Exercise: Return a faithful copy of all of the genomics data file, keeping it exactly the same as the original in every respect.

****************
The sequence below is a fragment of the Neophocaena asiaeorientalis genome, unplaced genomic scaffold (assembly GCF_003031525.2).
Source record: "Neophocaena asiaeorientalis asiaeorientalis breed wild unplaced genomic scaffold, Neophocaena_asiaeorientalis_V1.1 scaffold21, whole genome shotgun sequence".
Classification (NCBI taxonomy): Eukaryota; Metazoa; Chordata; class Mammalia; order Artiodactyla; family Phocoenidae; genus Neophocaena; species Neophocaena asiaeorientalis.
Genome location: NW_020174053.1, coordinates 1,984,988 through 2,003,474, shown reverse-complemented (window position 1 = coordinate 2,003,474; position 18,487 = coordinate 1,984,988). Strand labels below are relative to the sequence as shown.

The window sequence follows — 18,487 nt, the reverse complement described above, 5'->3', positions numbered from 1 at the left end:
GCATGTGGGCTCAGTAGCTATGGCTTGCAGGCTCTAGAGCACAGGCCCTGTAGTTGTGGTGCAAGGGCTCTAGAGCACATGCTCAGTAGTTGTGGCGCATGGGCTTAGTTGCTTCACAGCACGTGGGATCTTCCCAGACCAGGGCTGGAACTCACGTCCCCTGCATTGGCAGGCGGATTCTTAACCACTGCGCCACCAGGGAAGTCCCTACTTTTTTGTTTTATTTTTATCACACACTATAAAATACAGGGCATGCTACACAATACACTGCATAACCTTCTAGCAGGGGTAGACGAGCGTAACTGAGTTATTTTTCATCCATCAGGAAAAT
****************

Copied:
The sequence below is a fragment of the Neophocaena asiaeorientalis genome, unplaced genomic scaffold (assembly GCF_003031525.2).
Source record: "Neophocaena asiaeorientalis asiaeorientalis breed wild unplaced genomic scaffold, Neophocaena_asiaeorientalis_V1.1 scaffold21, whole genome shotgun sequence".
Classification (NCBI taxonomy): Eukaryota; Metazoa; Chordata; class Mammalia; order Artiodactyla; family Phocoenidae; genus Neophocaena; species Neophocaena asiaeorientalis.
Genome location: NW_020174053.1, coordinates 1,984,988 through 2,003,474, shown reverse-complemented (window position 1 = coordinate 2,003,474; position 18,487 = coordinate 1,984,988). Strand labels below are relative to the sequence as shown.

The window sequence follows — 18,487 nt, the reverse complement described above, 5'->3', positions numbered from 1 at the left end:
GCATGTGGGCTCAGTAGCTATGGCTTGCAGGCTCTAGAGCACAGGCCCTGTAGTTGTGGTGCAAGGGCTCTAGAGCACATGCTCAGTAGTTGTGGCGCATGGGCTTAGTTGCTTCACAGCACGTGGGATCTTCCCAGACCAGGGCTGGAACTCACGTCCCCTGCATTGGCAGGCGGATTCTTAACCACTGCGCCACCAGGGAAGTCCCTACTTTTTTGTTTTATTTTTATCACACACTATAAAATACAGGGCATGCTACACAATACACTGCATAACCTTCTAGCAGGGGTAGACGAGCGTAACTGAGTTATTTTTCATCCATCAGGAAAAT